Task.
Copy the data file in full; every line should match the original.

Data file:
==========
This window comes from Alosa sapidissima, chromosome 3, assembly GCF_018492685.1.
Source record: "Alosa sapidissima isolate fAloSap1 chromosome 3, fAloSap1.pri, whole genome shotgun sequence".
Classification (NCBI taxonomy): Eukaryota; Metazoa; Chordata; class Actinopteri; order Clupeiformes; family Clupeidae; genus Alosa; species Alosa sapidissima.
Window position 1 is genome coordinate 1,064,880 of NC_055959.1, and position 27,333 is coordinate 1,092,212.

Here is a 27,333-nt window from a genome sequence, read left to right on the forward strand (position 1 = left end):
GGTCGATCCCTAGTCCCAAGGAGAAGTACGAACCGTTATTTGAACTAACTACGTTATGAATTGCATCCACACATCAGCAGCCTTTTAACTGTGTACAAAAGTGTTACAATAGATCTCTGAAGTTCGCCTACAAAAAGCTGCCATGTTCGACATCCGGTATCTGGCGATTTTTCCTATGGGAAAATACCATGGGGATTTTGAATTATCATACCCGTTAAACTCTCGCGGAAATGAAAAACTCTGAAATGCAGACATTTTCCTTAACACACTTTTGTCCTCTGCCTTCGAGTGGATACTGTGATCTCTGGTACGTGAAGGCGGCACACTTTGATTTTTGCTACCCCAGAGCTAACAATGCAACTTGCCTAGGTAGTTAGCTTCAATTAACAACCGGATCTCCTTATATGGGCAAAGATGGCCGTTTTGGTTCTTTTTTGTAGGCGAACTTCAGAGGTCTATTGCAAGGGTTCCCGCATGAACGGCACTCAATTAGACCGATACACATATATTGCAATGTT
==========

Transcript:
This window comes from Alosa sapidissima, chromosome 3, assembly GCF_018492685.1.
Source record: "Alosa sapidissima isolate fAloSap1 chromosome 3, fAloSap1.pri, whole genome shotgun sequence".
Classification (NCBI taxonomy): Eukaryota; Metazoa; Chordata; class Actinopteri; order Clupeiformes; family Clupeidae; genus Alosa; species Alosa sapidissima.
Window position 1 is genome coordinate 1,064,880 of NC_055959.1, and position 27,333 is coordinate 1,092,212.

Here is a 27,333-nt window from a genome sequence, read left to right on the forward strand (position 1 = left end):
GGTCGATCCCTAGTCCCAAGGAGAAGTACGAACCGTTATTTGAACTAACTACGTTATGAATTGCATCCACACATCAGCAGCCTTTTAACTGTGTACAAAAGTGTTACAATAGATCTCTGAAGTTCGCCTACAAAAAGCTGCCATGTTCGACATCCGGTATCTGGCGATTTTTCCTATGGGAAAATACCATGGGGATTTTGAATTATCATACCCGTTAAACTCTCGCGGAAATGAAAAACTCTGAAATGCAGACATTTTCCTTAACACACTTTTGTCCTCTGCCTTCGAGTGGATACTGTGATCTCTGGTACGTGAAGGCGGCACACTTTGATTTTTGCTACCCCAGAGCTAACAATGCAACTTGCCTAGGTAGTTAGCTTCAATTAACAACCGGATCTCCTTATATGGGCAAAGATGGCCGTTTTGGTTCTTTTTTGTAGGCGAACTTCAGAGGTCTATTGCAAGGGTTCCCGCATGAACGGCACTCAATTAGACCGATACACATATATTGCAATGTT